In his Tour de France debut Angel “Superman” Lopez won atop the new Col de la Loze climb on Wednesday to jump into a podium position. Lopez is 1:39 ahead of fourth place Richie Porte and 29-seconds behind second place Tadej Pogačar. Primož Roglič added to his yellow jersey lead over Pogačar.
The route was really about two HC climbs, the Col de la Madeleine (15.8 km at 8.1 percent) and the summit finish on the brand new Col de la Loze, 21.4 km of 7.7 percent, with the last 5 km at 10 percent. The new climb was essentially a bike path, and as the high point of the 107th edition at 2304 metres, it was the Henri Desgranges prize.
The big news at the start was that the reigning champion Egan Bernal, who last even more time on Tuesday, had withdrawn from the race. We should expect him to return to race alongside Chris Froome at the Vuelta a España.
Egan Bernal has withdrawn from the Tour de France ahead of stage 17.
— INEOS Grenadiers (@INEOSGrenadiers) September 16, 2020
Col de Madelaine
Several attacks just after the start in Grenoble, but the group that emerged consisted of Dan Martin, Richard Carapaz, Julian Alaphilippe, Gorka Izagirre and Tuesday’s winner, Lennard Kämna. The quintet started the climb of the Madelaine with a 6:00 buffer over the peloton.
With Bahrain-Merida pulling, the yellow jersey group kept the breakaway in check and reduced the numbers. Nairo Quintana, who dropped from ninth to tenth on Tuesday, couldn’t hang on to the group.
By the top of the Madeleine, Kämna was gone from the breakaway. Carapaz was first over but the quartet was only 1:23 ahead of the main bunch. Pogačar surged out from the yellow jersey group to grab enough KOM points to take over the lead in the classification, polka dot-clad Benoît Cosnefroy having won all his points in Week 1.
🇸🇮 @TamauPogi briefly ventures out from the peloton to score 8 points. He is now the virtual leader of the KOM classification 🔴⚪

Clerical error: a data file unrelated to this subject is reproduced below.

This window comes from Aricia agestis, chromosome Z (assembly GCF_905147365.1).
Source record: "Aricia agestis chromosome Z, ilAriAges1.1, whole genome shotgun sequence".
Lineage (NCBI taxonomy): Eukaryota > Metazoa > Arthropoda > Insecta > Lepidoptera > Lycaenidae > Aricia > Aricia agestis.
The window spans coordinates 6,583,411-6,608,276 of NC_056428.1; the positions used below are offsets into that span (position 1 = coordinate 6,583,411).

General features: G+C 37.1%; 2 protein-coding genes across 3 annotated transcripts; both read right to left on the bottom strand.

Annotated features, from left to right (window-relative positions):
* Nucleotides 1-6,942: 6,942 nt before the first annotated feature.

— Tour de France™ (@LeTour) September 16, 2020
Col de la Loze
The race is on it's way to the Col del la Loze… The profile on paper does NOT do the final part of this climb justice. Anything and everything can happen in the final kms of today! pic.twitter.com/UV28WBvJbJ
— Mitchelton-SCOTT (@MitcheltonSCOTT) September 16, 2020
Martin lost contact on the descent of the Madelaine, while Alaphilippe temporarily swooped free of the others. The trio started the brutal final climb with a 1:50 lead and Alaphilippe upped the pace with 20-km still to climb.
Was Bahrain-Merida doing Jumbo-Visma’s work or was seventh place Mikel Landa feeling strong?
— Felix Lowe (@saddleblaze) September 16, 2020
For several kilometres the race was in a truce, the gap to the fugitives steady and no one attacking. Pello Bilbao’s pace at the front of the Roglič group finally made inroads into the gap, causing Carapaz to accelerate and drop Alaphillipe.
Carapaz carried on solo, with pace from but no moves in the 14-rider chase.
The narrow lane kicked up with 5-km remaining. With 4-km to go Pogačar’s UAE-Emirates teammate took over. Alejandro Valverde and Tom Dumoulin had to let go. Then Mikel Landa and Rigoberto Uran faded. Adam Yates popped.
— La Flamme Rouge (@laflammerouge16) September 16, 2020
Angel Lopez attacked and only the Slovenians and Sepp Kuss could come with him. They caught Carapaz with 3-km to climb. Oddly, Sepp Kuss distanced his teammate and Lopez found his wheel.
At 2-km to go Lopez was solo with Kuss, Roglič and Pogačar is pursuit. Pogačar was dropped. At the red kite Lopez had 13 seconds on Roglič and 16 seconds over Pogačar. The younger Slovenian almost caught the older one, but in the end the yellow jersey gained 17-seconds over his closest rival.
More Alps await the riders on Thursday. The last climb that crests 30 km from the finish line is 6 km of 10.9 percent.
2020 Tour de France Stage 17
1) Angel Lopez (Colombia/Astana) 4:49:08
2) Primož Roglič (Slovenia/Jumbo-Visma) +0:15
3) Tadej Pogačar (Slovenia/UAE-Emirates) +0:30
2020 Tour de France GC
1) Primož Roglič (Slovenia/Jumbo-Visma) 74:56:04
2) Tadej Pogačar (Slovenia/UAE-Emirates) +0:57
3) Angel Lopez (Colombia/Astana) +1:26
4) Richie Porte (Australia/Trek-Segafredo) +3:05
5) Adam Yates (Great Britain/Mitchelton-Scott) +3:14
6) Rigoberto Uran (Colombia/EF Pro Cycling) +3:24
7) Mikel Landa (Spain/Bahrain-McLaren) +3:27
8) Enric Mas (Spain/Movistar) +4:18
9) Tom Dumoulin (The Netherlands/Jumbo-Visma) +7:23
10 Alejandro Valverde (Spain/Movistar) +9:31